As job positions, markets and service offerings all become more specialized, M/CI teams will recognize the need to harness the power of employee collaboration to provide early warning/insights on competitor actions in support of key decisions and strategic actions. Leveraging SMEs from within the organization brings together cross functional business expertise for a common purpose. This approach is more complex but may ultimately be more productive. 

Regardless of your team structure, you’ll need clarity about how the team communicates. You'll want to appoint a M/CI leader or what we call a CI Quarterback, who can assign tasks and coordinate with department heads. 

3. Implement an M/CI Platform

The key challenge with doing competitor analysis is the effort required to do it. Sure setting up Google Alerts to collect new information about the competition takes but a few minutes. Collecting information is rarely the issue, analyzing data and developing meaningful insights your company can take action on, are time consuming activities. This is also where the value of your work is born. Automating your necessary, but low-value, tasks is a must for today's CI teams and the right software is a big part of this.

Knowledge 360 isn’t the only option, of course, but a leading independent research did recognize it for the collaborative tools built into the platform. A tool like K360 can:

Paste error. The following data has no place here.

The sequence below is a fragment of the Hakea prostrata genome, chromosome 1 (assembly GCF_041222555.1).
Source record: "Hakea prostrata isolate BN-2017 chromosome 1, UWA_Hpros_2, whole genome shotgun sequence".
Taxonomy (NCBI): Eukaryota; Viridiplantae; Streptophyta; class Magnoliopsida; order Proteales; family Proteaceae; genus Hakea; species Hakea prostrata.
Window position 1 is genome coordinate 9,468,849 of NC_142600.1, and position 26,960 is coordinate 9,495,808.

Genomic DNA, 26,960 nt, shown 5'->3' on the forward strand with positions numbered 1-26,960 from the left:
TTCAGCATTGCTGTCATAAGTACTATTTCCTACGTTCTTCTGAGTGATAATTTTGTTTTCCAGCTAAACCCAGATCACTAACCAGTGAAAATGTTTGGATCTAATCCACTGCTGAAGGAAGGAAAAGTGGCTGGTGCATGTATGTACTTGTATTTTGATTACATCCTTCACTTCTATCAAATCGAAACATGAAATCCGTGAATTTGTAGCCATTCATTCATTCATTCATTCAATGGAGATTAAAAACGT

• Automatically collate data from thousands of disparate sources
  • Use artificial intelligence to analyze and categorize each item of data
  • Uncover important trends in new competitor data so that you can identify what’s important
  • Share dynamically updated findings with all stakeholders so that they can act accordingly

You can perform all of this with a manual process if need be. Or you can take a semi-automated approach, using a constellation of tools to perform each step in the process. 

But consider this: time-consuming processes never last. If people are spending a couple of hours each day on competitor analysis, they’ll soon start to ask if this is the best use of their time. Eventually, your competitor analysis work will return to a project-by-project activity. 

Automated processes have a higher level of stickiness. When people experience performing competitor analysis with a few clicks needed to take them to the information they need, they’re more likely to get onboard. 

4. Provide Everyone with the Outputs they Need